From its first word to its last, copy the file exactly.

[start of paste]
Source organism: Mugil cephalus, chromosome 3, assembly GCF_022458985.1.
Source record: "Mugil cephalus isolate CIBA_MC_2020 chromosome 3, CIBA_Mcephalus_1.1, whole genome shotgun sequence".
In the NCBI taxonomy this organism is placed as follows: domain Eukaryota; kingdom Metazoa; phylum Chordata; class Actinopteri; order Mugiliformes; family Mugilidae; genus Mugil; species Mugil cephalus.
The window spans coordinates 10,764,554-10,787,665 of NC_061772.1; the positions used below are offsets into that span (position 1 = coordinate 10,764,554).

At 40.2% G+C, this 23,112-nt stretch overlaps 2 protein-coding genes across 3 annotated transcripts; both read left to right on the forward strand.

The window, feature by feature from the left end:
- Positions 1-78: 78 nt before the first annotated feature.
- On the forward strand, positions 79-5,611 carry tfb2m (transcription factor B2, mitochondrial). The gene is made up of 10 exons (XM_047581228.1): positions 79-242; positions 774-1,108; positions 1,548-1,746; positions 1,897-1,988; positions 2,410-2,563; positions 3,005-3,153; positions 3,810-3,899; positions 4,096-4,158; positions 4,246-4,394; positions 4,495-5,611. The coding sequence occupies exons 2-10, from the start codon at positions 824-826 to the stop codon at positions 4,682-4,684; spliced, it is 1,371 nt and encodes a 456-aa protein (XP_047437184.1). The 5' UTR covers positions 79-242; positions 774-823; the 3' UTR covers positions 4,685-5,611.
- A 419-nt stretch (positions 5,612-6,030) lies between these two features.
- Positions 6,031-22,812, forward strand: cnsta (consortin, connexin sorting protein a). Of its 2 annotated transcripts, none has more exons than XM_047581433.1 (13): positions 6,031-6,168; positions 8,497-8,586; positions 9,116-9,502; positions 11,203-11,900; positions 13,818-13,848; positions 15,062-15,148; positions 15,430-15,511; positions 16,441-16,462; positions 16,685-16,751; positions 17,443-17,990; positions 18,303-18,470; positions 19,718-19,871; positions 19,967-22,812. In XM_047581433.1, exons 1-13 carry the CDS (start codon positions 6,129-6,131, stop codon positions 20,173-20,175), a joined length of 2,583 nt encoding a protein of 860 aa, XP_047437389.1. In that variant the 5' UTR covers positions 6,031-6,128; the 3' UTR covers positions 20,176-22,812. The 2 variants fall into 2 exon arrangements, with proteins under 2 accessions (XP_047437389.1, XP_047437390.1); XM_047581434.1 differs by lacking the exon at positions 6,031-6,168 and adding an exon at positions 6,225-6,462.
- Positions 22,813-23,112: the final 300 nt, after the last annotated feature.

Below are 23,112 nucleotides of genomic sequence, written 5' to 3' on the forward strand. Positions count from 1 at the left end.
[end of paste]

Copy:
Source organism: Mugil cephalus, chromosome 3, assembly GCF_022458985.1.
Source record: "Mugil cephalus isolate CIBA_MC_2020 chromosome 3, CIBA_Mcephalus_1.1, whole genome shotgun sequence".
In the NCBI taxonomy this organism is placed as follows: domain Eukaryota; kingdom Metazoa; phylum Chordata; class Actinopteri; order Mugiliformes; family Mugilidae; genus Mugil; species Mugil cephalus.
The window spans coordinates 10,764,554-10,787,665 of NC_061772.1; the positions used below are offsets into that span (position 1 = coordinate 10,764,554).

At 40.2% G+C, this 23,112-nt stretch overlaps 2 protein-coding genes across 3 annotated transcripts; both read left to right on the forward strand.

The window, feature by feature from the left end:
- Positions 1-78: 78 nt before the first annotated feature.
- On the forward strand, positions 79-5,611 carry tfb2m (transcription factor B2, mitochondrial). The gene is made up of 10 exons (XM_047581228.1): positions 79-242; positions 774-1,108; positions 1,548-1,746; positions 1,897-1,988; positions 2,410-2,563; positions 3,005-3,153; positions 3,810-3,899; positions 4,096-4,158; positions 4,246-4,394; positions 4,495-5,611. The coding sequence occupies exons 2-10, from the start codon at positions 824-826 to the stop codon at positions 4,682-4,684; spliced, it is 1,371 nt and encodes a 456-aa protein (XP_047437184.1). The 5' UTR covers positions 79-242; positions 774-823; the 3' UTR covers positions 4,685-5,611.
- A 419-nt stretch (positions 5,612-6,030) lies between these two features.
- Positions 6,031-22,812, forward strand: cnsta (consortin, connexin sorting protein a). Of its 2 annotated transcripts, none has more exons than XM_047581433.1 (13): positions 6,031-6,168; positions 8,497-8,586; positions 9,116-9,502; positions 11,203-11,900; positions 13,818-13,848; positions 15,062-15,148; positions 15,430-15,511; positions 16,441-16,462; positions 16,685-16,751; positions 17,443-17,990; positions 18,303-18,470; positions 19,718-19,871; positions 19,967-22,812. In XM_047581433.1, exons 1-13 carry the CDS (start codon positions 6,129-6,131, stop codon positions 20,173-20,175), a joined length of 2,583 nt encoding a protein of 860 aa, XP_047437389.1. In that variant the 5' UTR covers positions 6,031-6,128; the 3' UTR covers positions 20,176-22,812. The 2 variants fall into 2 exon arrangements, with proteins under 2 accessions (XP_047437389.1, XP_047437390.1); XM_047581434.1 differs by lacking the exon at positions 6,031-6,168 and adding an exon at positions 6,225-6,462.
- Positions 22,813-23,112: the final 300 nt, after the last annotated feature.

Below are 23,112 nucleotides of genomic sequence, written 5' to 3' on the forward strand. Positions count from 1 at the left end.